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Amber Daugherty is C-QuIPS’ new Communications Specialist

Amber Daugherty believes quality improvement is underrated.

“Most people who go to the hospital have no concept of the incredible amount of work happening behind the scenes,” she said. “Every step of a patient’s journey has been thought out – and it’s continuously being modified; healthcare providers are always thinking critically about how to keep everyone safer and make care more efficient so patients can get home sooner.”

Daugherty’s appreciation for quality improvement came from her role as Senior Communications Advisor, Quality at Unity Health Toronto. Working with everyone from frontline healthcare providers to vice presidents, she saw firsthand – and wrote about – the number of initiatives being trialed and implemented, from new safety reporting systems, to programs designed to reduce patient falls, to LEAN exercises in emergency departments.

That’s why she was so excited to take on a new role as Communications Specialist with the Centre for Quality Improvement and Patient Safety (C-QuIPS).

“Amber joined our team in the midst of a global pandemic and was immediately tasked with overseeing the communication of our Centre’s renewed strategic vision and plan.” said Dr. Brian Wong, C-QuIPS Director. “She brings an energy and expertise to our team that allows us to grow our community and elevates our ability at C-QuIPS to broadly share what we learn.”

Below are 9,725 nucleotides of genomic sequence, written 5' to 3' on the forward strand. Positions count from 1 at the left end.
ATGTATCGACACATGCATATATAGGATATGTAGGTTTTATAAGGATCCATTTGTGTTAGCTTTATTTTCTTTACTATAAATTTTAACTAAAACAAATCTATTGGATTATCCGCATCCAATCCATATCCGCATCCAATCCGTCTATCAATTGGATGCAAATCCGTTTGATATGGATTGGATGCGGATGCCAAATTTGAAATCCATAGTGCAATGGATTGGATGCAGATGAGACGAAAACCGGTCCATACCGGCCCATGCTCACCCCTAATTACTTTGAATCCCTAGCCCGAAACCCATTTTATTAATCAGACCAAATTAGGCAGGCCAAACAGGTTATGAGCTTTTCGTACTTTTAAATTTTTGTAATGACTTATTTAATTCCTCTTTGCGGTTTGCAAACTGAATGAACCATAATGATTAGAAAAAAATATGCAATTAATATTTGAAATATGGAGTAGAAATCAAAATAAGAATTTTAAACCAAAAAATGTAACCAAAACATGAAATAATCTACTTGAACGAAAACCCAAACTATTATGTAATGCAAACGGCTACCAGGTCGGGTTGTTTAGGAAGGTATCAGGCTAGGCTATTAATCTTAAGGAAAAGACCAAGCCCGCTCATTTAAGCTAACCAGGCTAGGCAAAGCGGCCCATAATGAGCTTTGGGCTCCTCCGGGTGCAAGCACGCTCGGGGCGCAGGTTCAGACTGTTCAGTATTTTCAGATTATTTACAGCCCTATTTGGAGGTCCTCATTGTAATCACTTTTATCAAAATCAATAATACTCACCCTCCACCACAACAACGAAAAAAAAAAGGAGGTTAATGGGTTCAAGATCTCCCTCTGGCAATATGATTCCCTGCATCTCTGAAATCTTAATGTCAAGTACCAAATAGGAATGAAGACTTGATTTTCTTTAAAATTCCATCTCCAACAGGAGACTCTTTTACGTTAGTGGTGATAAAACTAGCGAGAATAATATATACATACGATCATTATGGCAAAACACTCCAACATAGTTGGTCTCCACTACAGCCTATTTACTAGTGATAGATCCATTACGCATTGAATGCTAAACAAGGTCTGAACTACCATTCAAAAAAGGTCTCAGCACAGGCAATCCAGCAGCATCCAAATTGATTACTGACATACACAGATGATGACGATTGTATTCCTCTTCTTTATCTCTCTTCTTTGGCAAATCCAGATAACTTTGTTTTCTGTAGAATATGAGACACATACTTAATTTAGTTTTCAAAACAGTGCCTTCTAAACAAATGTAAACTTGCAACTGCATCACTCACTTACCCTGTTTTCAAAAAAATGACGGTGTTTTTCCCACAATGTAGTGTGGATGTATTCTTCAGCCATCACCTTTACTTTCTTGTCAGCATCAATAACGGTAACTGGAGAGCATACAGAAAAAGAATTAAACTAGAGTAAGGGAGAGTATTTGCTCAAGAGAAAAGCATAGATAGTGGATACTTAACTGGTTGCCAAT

Before working at Unity Health Toronto, Daugherty was in the journalism world, working as a reporter and editor for the Globe and Mail and a chase produce for CTV News Channel.

“I love telling stories about the people behind initiatives,” she said. “From the nurse who reports an unsafe practice they notice so it can be changed, to the simulation team who runs a scenario 20 times to figure out how they can deliver urgent care just a few seconds faster, there are endless examples of the significant impact healthcare providers have every day.”

In her role at C-QuIPS, Daugherty is focusing on both highlighting the people at the centre of QIPS work, and sharing the research and findings about best practices in the field that can be adapted by other organizations.

As she gets started, Daugherty has an ask of the QIPS community.

Send me your story ideas. Let me know the exciting projects, research and ideas you have so C-QuIPS can amplify your work,” she said. “Healthcare gets better and safer every day because of professionals who care deeply about making the system more equitable, better and safer – so let us recognize your efforts and help share them.”

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